How Much Does a Portable Classroom Cost?
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How Much Does a Portable Classroom Cost?


Portables cost just an astounding amount of
money. I don’t blame people for being shocked when
they find out the cost, I’m shocked myself. We buy them as double classrooms, double portables
as we refer to them, and they cost half a million dollars, $500,000. The cost of a portable is kind of in two components. We have the actual manufacturing of the portable
itself, the unit. Those run approximately $200,000 for a double
portable. But the cost of siting that building is quite
substantial. So that means bringing in heavy equipment,
leveling the ground, we have to bring rock in, compact it. Preparation of the site and then of course
the different systems that have to go out to the buildings, whether it’s electrical
or technology or the alarm systems, it’s just very, very expensive to install portables now. We may have to add an emergency access road,
add a fire hydrant. You certainly can’t compare building under
the Public Works regulations to the cost of your own home. We have to pay prevailing wages, we have to
follow all the rules that apply to public works, which is considerably different from
the private sector. In the district we have a total of approximately
192 portable classrooms. The Bethel School District at one time was
probably know as “the Queen of Portables” in the entire state. Before we passed the 2001 bond we actually
had more portables than any other school district in the state, with exception of Tacoma and
Seattle, both of which are much larger than we were at that time. It is a lot for a school district. Unfortunately the way funding works we are
forced to do that until we qualify for aid from the state. The Bethel School District has always attempted
to keep the local taxpayers burden as low as possible. I mean, in a perfect world with lots of money,
we would simply build buildings larger and you’d never see portables. We don’t have that. We have a state that will participate in the
cost of construction, but only if you have documented actual need at the time. Students that reside in portables are classified
as “unhoused students.” And so, by having unhoused students, that’s
how we actually qualify for new money to either expand the building or to build new schools. And that’s why we have to have portables,
to demonstrate to the state that, yes, we do need to have their money to reduce the
local taxpayer’s burden. A few years after we build a building, you’ll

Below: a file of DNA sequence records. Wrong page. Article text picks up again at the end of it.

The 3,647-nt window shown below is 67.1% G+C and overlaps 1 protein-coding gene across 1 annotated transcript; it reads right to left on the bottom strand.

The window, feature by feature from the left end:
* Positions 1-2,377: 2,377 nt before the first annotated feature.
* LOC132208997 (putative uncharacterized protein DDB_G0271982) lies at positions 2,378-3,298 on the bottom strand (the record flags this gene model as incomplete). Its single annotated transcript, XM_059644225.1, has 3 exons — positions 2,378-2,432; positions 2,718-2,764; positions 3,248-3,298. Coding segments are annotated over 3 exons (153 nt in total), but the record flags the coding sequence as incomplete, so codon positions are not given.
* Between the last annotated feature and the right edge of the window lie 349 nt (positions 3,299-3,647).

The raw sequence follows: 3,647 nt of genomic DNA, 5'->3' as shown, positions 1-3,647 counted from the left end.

probably see a portable go up because we have student growth. Before I was on the school board, I was probably
like most citizens, I was really disconcerted to learn that we might build a new school
and have to put portables there almost immediately. It is unusual to open a brand new school and
have a portable on site that first day, but it does happen. It happened at Spanaway Elementary School. With the population growth, the student growth
in that area, by the time to school opened we actually had more students than could fit
into the building and so we did have to bring a double portable on for that first year. We have a wide variety of portables and portable
conditions throughout the district. Some are really quite old – you know – 20,
30, 40 years old. We’re doing an inventory of the condition
of those buildings to make sure that the older buildings are safe. We’ve had old portables, my kids have been
to schools with old portables with rain coming through the roof, but the new portables really
are not that. The newest ones are really nice classrooms. They’re built to our specifications and they
can have a very warm and welcoming environment for our kids. We put in the same teaching walls and cabinetry
and casework that we do in the building, we put them right out in the portable. We now do actual drywall just like we would
do on the inside of the building so that the students have the same experience in portable
classrooms that they would in the building. All the same technology is there, there really
is no difference and so we want to make those learning environments equal for the students.

About James Carlton

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